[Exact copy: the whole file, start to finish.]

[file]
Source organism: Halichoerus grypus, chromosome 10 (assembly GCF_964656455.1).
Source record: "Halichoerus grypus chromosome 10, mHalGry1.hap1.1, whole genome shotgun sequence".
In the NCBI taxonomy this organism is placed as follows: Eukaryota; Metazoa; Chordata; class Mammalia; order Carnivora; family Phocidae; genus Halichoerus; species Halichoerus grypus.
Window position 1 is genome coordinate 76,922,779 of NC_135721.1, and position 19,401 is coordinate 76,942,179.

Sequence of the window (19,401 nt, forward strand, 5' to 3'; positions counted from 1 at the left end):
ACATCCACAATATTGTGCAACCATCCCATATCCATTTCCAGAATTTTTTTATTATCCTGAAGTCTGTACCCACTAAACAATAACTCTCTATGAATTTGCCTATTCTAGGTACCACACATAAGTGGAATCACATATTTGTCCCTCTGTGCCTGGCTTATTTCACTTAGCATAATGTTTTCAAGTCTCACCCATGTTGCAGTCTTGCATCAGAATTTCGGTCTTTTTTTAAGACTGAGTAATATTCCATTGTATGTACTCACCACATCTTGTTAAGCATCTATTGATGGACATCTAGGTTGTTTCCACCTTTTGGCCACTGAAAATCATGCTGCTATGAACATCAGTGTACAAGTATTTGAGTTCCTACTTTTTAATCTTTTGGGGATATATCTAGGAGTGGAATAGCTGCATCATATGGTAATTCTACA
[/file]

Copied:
Source organism: Halichoerus grypus, chromosome 10 (assembly GCF_964656455.1).
Source record: "Halichoerus grypus chromosome 10, mHalGry1.hap1.1, whole genome shotgun sequence".
In the NCBI taxonomy this organism is placed as follows: Eukaryota; Metazoa; Chordata; class Mammalia; order Carnivora; family Phocidae; genus Halichoerus; species Halichoerus grypus.
Window position 1 is genome coordinate 76,922,779 of NC_135721.1, and position 19,401 is coordinate 76,942,179.

Sequence of the window (19,401 nt, forward strand, 5' to 3'; positions counted from 1 at the left end):
ACATCCACAATATTGTGCAACCATCCCATATCCATTTCCAGAATTTTTTTATTATCCTGAAGTCTGTACCCACTAAACAATAACTCTCTATGAATTTGCCTATTCTAGGTACCACACATAAGTGGAATCACATATTTGTCCCTCTGTGCCTGGCTTATTTCACTTAGCATAATGTTTTCAAGTCTCACCCATGTTGCAGTCTTGCATCAGAATTTCGGTCTTTTTTTAAGACTGAGTAATATTCCATTGTATGTACTCACCACATCTTGTTAAGCATCTATTGATGGACATCTAGGTTGTTTCCACCTTTTGGCCACTGAAAATCATGCTGCTATGAACATCAGTGTACAAGTATTTGAGTTCCTACTTTTTAATCTTTTGGGGATATATCTAGGAGTGGAATAGCTGCATCATATGGTAATTCTACA